Second, the first question that jumped into my mind after reading the headline was this: Did the whole Harvard University “black Mass” story receive much coverage on wire services in Canada?

Why ask that question? Well, because of that logical crime-motive question I hinted at earlier.

So there is another question to ponder: What is the street price these days for a holy tabernacle stolen from a Catholic altar? And, yes, what is the going price on the fake-pagan market these days for containers of consecrated bread and wine? What is the price per Host? After all a “black Mass” with a consecrated Host is much more scandalous than one served with cookies, potato chips, ordinary bread or whatever banal or crude substance leaps to mind.

One key detail in this crime didn’t make it into the headline or the lede, but was briefly mentioned in an early quote. The first thing Catholic readers are going to want to know was whether the tabernacle’s contents were stolen. The golden box is valuable. The consecrated items inside are Sacraments.

As police began investigating the break-in, theft and graffiti as a possible hate crime, priests and parishioners from other local Catholic churches went to the St. Martin de Porres church in Bells Corners for a special “reparation” mass Friday.

“We have a long history of tradition and rituals and we have special masses and special prayers we can say when someone has done something like this, when they’ve desecrated a church, when they’ve stolen the blessed sacrament,” said Father Geoffrey Kerslake, episcopal vicar with the Archdiocese of Ottawa.

Kerslake, one of the leaders of Friday’s mass, said he found the parishioners’ response “striking.” He said the community wasn’t angry at whoever took the tabernacle and sprayed graffiti, which police said contained hateful words towards the Catholic church. “Although people were obviously shocked, and sad, I didn’t see any anger,” he said. “I didn’t see hatred. I didn’t see people screaming out for vengeance.”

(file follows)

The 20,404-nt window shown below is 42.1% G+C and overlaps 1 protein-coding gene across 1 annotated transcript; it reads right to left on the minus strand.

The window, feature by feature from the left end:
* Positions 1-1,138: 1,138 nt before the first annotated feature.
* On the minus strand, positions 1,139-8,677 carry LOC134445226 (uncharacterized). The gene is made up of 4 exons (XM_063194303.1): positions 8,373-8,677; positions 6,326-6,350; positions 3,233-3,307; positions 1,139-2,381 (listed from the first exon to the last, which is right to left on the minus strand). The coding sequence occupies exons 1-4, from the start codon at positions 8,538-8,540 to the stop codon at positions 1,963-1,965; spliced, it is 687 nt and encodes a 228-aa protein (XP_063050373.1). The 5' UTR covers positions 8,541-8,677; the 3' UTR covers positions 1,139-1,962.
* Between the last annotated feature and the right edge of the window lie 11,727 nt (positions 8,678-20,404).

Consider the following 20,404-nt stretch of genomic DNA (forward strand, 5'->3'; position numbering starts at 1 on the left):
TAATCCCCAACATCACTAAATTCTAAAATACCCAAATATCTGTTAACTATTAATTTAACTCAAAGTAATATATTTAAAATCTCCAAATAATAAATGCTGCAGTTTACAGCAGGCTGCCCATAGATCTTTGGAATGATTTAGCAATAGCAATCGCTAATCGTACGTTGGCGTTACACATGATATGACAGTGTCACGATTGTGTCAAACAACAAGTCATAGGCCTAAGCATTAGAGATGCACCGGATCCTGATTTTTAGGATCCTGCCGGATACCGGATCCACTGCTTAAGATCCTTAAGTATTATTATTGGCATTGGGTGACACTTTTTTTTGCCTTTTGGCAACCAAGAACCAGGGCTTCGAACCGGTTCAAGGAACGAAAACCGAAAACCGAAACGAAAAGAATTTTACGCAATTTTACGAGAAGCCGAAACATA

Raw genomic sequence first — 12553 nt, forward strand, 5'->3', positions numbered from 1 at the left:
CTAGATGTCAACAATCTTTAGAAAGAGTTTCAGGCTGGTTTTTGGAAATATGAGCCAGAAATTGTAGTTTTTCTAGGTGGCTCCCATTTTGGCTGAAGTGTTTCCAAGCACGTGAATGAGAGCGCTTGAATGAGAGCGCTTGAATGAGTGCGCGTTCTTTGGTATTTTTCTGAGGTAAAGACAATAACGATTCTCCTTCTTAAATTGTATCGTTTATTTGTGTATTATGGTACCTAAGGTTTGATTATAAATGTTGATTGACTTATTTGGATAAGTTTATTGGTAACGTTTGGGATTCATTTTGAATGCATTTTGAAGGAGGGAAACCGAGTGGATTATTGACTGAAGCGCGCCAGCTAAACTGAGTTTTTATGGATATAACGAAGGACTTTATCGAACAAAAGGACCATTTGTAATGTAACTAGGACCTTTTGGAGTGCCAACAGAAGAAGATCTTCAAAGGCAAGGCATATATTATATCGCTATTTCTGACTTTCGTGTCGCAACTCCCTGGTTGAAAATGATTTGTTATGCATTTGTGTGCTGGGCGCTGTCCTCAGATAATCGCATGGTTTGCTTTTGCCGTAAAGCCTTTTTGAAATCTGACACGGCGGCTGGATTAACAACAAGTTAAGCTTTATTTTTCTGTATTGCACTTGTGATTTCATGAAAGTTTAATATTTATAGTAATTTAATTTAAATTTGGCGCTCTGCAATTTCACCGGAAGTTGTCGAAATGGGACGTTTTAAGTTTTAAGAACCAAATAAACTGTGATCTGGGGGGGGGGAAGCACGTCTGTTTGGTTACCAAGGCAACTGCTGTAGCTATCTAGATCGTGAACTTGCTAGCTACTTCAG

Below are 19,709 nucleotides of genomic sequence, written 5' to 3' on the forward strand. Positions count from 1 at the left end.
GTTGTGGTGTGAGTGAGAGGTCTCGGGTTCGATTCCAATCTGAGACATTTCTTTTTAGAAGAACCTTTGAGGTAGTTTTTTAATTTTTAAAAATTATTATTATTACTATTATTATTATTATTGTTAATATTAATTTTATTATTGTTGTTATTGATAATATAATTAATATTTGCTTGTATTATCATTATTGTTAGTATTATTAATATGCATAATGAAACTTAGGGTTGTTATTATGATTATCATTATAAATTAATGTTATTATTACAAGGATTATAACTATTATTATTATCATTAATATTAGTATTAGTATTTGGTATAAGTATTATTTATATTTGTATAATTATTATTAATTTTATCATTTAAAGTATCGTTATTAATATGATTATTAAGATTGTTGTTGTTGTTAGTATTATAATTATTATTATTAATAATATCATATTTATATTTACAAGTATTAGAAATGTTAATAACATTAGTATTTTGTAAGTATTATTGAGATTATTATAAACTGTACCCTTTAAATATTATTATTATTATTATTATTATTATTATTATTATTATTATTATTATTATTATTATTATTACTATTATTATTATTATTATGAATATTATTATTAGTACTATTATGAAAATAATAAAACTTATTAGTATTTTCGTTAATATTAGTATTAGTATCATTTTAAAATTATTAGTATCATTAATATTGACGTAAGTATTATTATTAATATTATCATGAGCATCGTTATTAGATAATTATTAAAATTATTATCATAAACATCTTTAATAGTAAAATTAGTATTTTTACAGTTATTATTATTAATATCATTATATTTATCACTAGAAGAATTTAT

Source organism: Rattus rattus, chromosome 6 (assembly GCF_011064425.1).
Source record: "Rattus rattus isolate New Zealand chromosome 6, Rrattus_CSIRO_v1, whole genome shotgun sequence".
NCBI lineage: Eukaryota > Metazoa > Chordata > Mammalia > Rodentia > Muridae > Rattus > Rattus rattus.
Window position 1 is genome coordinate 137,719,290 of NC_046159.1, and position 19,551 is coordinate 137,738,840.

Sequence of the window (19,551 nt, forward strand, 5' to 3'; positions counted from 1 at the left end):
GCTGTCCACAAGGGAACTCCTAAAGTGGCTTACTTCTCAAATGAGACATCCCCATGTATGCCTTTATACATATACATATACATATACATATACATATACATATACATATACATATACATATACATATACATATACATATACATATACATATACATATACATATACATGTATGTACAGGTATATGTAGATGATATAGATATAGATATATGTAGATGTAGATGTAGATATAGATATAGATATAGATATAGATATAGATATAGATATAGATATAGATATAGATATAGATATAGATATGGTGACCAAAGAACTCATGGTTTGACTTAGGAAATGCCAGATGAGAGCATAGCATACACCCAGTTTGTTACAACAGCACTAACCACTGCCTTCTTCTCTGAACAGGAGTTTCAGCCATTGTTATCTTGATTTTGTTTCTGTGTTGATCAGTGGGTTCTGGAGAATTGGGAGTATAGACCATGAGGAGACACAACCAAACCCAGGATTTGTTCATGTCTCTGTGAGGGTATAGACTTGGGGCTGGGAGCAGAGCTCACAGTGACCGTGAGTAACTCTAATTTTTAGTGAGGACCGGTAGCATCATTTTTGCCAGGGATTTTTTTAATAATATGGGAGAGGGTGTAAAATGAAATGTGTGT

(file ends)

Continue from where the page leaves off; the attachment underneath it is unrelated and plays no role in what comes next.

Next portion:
Once again, Associated Press style is “Blessed Sacrament” rather than “blessed sacrament,” but it appears that the Ottawa Citizen copy desk disagrees with some doctrines in the omnipresent bible of daily journalism.

It’s clear that the material value question was asked, in this case. The spiritual question? Read on:

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About that prophetic USA Today story grilling Mark Jackson

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It’s time for a quick trip into my very large folder of GetReligion guilt, that place where I put stories that I think deserve attention — once I get done with the news of the day. And then a day turns into a week and then a week into two weeks and so forth and so on.

So let’s flash back to the recent NBA series between the Los Angeles Clippers and coach Doc Rivers and the Golden State Warriors and their coach, The Rev. Mark Jackson. Yes, “the Rev.” That series led to a very interesting, some would say prophetic, USA Today story about a quiet, behind the scenes controversy in professional basketball. Here’s the top of the story:

Long before Doc Rivers found himself defending his Los Angeles Clippers players who were the unwelcome participants in team owner Donald Sterling’s racist comments all week, he was concerned about another sensitive subject.

Religion.

It was late 1999, the start of Rivers’ first season as coach of the Orlando Magic, and he saw a situation in the locker room that he felt needed to be addressed. As his players took part in the pre-game prayer that was part of their routine — with veteran point guard Darrell Armstrong handling the message like always, future New Orleans Pelicans coach Monty Williams serving as unofficial co-messenger and the entire team standing in a circle — Rivers noticed something he didn’t like.

“I looked up in one of the prayers, and Tariq (Abdul-Wahad) had his arms folded, and you could see that he was really uncomfortable with it,” Rivers … told USA TODAY Sports.

Rivers made the decision, with a Muslim believer on his team, to shut down the prayers, saying that his players should keep their religious devotions private. The very next paragraph was what caught my attention.